Zebularine significantly sensitises MEC1 cells to external irradiation and radiopharmaceutical therapy when administered sequentially in vitro

Authors

  • Jeffrey N. Bryan,

    Corresponding author
    1. Department of Veterinary Medicine and Surgery, University of Missouri-Columbia, Columbia, MO, USA
    2. Research Service, Harry S. Truman Memorial Veterans' Hospital, Columbia, MO, USA
    3. Area of Pathobiology, University of Missouri-Columbia, Columbia, MO, USA
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  • Senthil R. Kumar,

    1. Department of Veterinary Medicine and Surgery, University of Missouri-Columbia, Columbia, MO, USA
    2. Research Service, Harry S. Truman Memorial Veterans' Hospital, Columbia, MO, USA
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  • Fang Jia,

    1. Department of Veterinary Medicine and Surgery, University of Missouri-Columbia, Columbia, MO, USA
    2. Research Service, Harry S. Truman Memorial Veterans' Hospital, Columbia, MO, USA
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  • Ethan R. Balkin,

    1. Area of Pathobiology, University of Missouri-Columbia, Columbia, MO, USA
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    • Current address: Department of Radiation Oncology, University of Washington, Box 355016, 616 NE Northlake Place, Room 680, Seattle, WA 98105.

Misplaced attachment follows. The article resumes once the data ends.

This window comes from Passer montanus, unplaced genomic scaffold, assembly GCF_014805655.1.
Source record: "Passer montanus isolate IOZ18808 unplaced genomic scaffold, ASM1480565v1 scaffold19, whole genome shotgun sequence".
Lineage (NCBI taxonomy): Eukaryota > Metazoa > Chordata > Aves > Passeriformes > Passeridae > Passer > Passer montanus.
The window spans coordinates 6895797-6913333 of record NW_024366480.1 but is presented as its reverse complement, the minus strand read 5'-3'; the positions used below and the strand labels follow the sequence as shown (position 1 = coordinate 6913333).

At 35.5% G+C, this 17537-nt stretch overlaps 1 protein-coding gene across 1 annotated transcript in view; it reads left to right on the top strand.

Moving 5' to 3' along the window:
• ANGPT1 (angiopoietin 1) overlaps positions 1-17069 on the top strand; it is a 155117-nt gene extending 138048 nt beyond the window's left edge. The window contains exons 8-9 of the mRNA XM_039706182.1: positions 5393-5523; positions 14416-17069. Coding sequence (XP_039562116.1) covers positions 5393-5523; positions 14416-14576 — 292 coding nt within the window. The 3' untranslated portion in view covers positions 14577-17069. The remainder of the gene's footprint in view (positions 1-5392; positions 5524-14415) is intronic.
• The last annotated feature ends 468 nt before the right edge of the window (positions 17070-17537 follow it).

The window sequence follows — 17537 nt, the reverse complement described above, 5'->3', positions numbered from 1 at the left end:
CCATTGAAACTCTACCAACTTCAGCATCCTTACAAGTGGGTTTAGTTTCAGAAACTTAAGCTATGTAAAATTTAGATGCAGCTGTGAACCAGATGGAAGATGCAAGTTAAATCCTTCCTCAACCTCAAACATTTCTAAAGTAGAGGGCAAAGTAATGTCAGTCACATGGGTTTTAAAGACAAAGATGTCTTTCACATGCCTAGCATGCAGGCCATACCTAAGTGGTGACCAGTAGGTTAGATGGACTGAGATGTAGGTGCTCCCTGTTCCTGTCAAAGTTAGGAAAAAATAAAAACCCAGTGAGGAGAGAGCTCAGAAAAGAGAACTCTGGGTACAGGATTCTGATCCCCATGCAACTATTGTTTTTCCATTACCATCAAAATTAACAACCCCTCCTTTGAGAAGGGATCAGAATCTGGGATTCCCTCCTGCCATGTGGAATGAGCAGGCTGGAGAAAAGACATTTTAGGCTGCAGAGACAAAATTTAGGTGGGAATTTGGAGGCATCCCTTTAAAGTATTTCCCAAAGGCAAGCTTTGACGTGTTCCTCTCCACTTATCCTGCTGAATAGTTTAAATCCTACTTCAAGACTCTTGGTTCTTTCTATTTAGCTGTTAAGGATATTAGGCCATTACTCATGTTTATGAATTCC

• Michael R. Lewis

    1. Department of Veterinary Medicine and Surgery, University of Missouri-Columbia, Columbia, MO, USA
    2. Research Service, Harry S. Truman Memorial Veterans' Hospital, Columbia, MO, USA
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Abstract

Zebularine is a cytidine analogue incorporated into DNA during replication, inhibiting DNA methyltransferase 1 (DNMT1), resulting in demethylation and changes in gene expression. Such modification may improve radiosensitivity in resistant lymphoma cells. The hypothesis of this study was that zebularine and radiation would synergistically inhibit cell growth and viability. Human MEC1 malignant B cells were incubated with 0–200 µM zebularine for 48 h. Media containing zebularine was removed, and the cells were irradiated with 0–2 Gy of either external beam irradiation or 177Lu-DOTA-TATE, a radiolabelled somatostatin analogue. Concentration and viability were measured over 48–72 h. The proportion of apoptotic cells was identified using an active Caspase 3/7 assay. Zebularine inhibited growth of cells in a dose-dependent manner during exposure. No residual growth inhibition occurred following removal of the drug. Zebularine and external irradiation inhibited cell proliferation in a dose-dependent, synergistic interaction, but the effect on viability was additive. Treatment with zebularine and 177Lu-DOTA-TATE resulted in less inhibition of proliferation (P = 0.0135), but a synergistic decrease in viability. Apoptotic fraction was much higher in cells irradiated with 177Lu-DOTA-TATE than external irradiation. External irradiation induces growth arrest rather than apoptosis. Apoptosis is the primary effect of radiopharmaceutical therapy on tumour cells. Treatment with the methylation inhibitor, zebularine, appears to synergistically augment these natural effects in vitro, which could be exploited clinically.

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